Diet Drinks Linked To Weight Gain

Diet drinks have been in use for nearly four decades now. Millions of people all over the globe consume diet drinks based on the belief that they will not gain weight. Most of these diet drinks contain aspartame, an artificial sweetener that has seen much controversy over the last few years. Americans consume artificial sweeteners by the kilograms each year because they think they are saving themselves from the sugary weight gain that results from regular drinks. In fact both the American Diabetes Association and the American Heart Foundation support the use of artificial sweeteners and diet colas.

While there is no question that diet colas contain less sugar as compared to regular colas, is it really true that they do not cause any weight gain?

A new study conducted by an international team of researchers suggests that we have all been falsely led by the manufacturers of these beverages into thinking that these drinks do not cause weight gain. The researchers analyzed studies on low calorie artificial sweeteners to determine if they really are “diet” drinks and will not result in weight gain.

Their analysis showed that not only was clinical evidence and data on artificial sweeteners ‘dodgy’ but in fact, people who consumed these products were more likely to have an increased body weight and risk factors for heart disease.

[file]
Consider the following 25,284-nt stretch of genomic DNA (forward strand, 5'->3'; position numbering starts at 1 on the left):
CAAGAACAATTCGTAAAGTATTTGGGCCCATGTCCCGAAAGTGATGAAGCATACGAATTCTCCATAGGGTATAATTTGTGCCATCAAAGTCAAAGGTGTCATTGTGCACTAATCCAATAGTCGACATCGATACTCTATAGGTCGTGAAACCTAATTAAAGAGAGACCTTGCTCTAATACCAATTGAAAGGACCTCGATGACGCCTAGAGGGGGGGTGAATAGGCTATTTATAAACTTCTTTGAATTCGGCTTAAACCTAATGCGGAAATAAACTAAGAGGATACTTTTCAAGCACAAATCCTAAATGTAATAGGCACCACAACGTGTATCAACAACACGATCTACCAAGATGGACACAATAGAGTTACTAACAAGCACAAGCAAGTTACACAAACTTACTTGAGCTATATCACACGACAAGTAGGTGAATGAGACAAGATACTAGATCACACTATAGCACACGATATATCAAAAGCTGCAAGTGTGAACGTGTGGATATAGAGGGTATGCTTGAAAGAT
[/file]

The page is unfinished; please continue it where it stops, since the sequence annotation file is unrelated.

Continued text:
Recently PepsiCo stated that it was discontinuing the use of aspartame from Diet Pepsi after numerous customer complaints. Now the company has replaced it with another artificial sweetener known as Splenda. Many cola manufacturers are also responding to customer feedback and replacing artificial sweeteners because of concerns related to weight gain.

Over the past 5 years, there has been a major decline in the consumption of colas by Americans because the public no longer blindly embraces artificial sweeteners. However, there is still a significant amount of children and adults who do consume artificial sweeteners on a daily basis. Artificial sweeteners are also found in many other products like granola bars, candies and even low-fat yoghurt.

Study researchers report that there is no actual evidence that artificial sweeteners can help prevent weight gain or reduce the risk of heart disease. Most of the studies they analyzed revealed quite the opposite.

How artificial sweeteners increase body weight is still not clear. For now, these researchers suggest that consumers should not automatically assume that all artificially sweetened foods are better health alternatives. The best option to avoid weight gain is to not consume sugar at all, whether in the form or regular sugary drinks or so-called diet drinks that contain aspartame.

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